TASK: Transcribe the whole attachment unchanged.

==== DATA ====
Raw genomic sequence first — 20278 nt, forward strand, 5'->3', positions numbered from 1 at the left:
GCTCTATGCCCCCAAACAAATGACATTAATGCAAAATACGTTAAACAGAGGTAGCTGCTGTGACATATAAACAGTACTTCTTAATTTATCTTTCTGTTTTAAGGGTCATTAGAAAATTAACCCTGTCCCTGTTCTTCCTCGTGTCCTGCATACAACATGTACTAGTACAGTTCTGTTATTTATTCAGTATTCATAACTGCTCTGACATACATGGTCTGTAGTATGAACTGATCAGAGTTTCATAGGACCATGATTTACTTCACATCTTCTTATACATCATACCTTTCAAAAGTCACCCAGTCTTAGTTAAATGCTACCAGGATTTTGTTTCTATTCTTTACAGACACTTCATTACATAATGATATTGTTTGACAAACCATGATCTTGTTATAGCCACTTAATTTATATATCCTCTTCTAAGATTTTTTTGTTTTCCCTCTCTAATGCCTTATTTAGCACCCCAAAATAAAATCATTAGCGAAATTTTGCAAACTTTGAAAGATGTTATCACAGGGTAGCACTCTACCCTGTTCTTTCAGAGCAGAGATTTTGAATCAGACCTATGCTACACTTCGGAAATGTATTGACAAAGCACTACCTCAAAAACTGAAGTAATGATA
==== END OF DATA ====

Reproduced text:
Raw genomic sequence first — 20278 nt, forward strand, 5'->3', positions numbered from 1 at the left:
GCTCTATGCCCCCAAACAAATGACATTAATGCAAAATACGTTAAACAGAGGTAGCTGCTGTGACATATAAACAGTACTTCTTAATTTATCTTTCTGTTTTAAGGGTCATTAGAAAATTAACCCTGTCCCTGTTCTTCCTCGTGTCCTGCATACAACATGTACTAGTACAGTTCTGTTATTTATTCAGTATTCATAACTGCTCTGACATACATGGTCTGTAGTATGAACTGATCAGAGTTTCATAGGACCATGATTTACTTCACATCTTCTTATACATCATACCTTTCAAAAGTCACCCAGTCTTAGTTAAATGCTACCAGGATTTTGTTTCTATTCTTTACAGACACTTCATTACATAATGATATTGTTTGACAAACCATGATCTTGTTATAGCCACTTAATTTATATATCCTCTTCTAAGATTTTTTTGTTTTCCCTCTCTAATGCCTTATTTAGCACCCCAAAATAAAATCATTAGCGAAATTTTGCAAACTTTGAAAGATGTTATCACAGGGTAGCACTCTACCCTGTTCTTTCAGAGCAGAGATTTTGAATCAGACCTATGCTACACTTCGGAAATGTATTGACAAAGCACTACCTCAAAAACTGAAGTAATGATA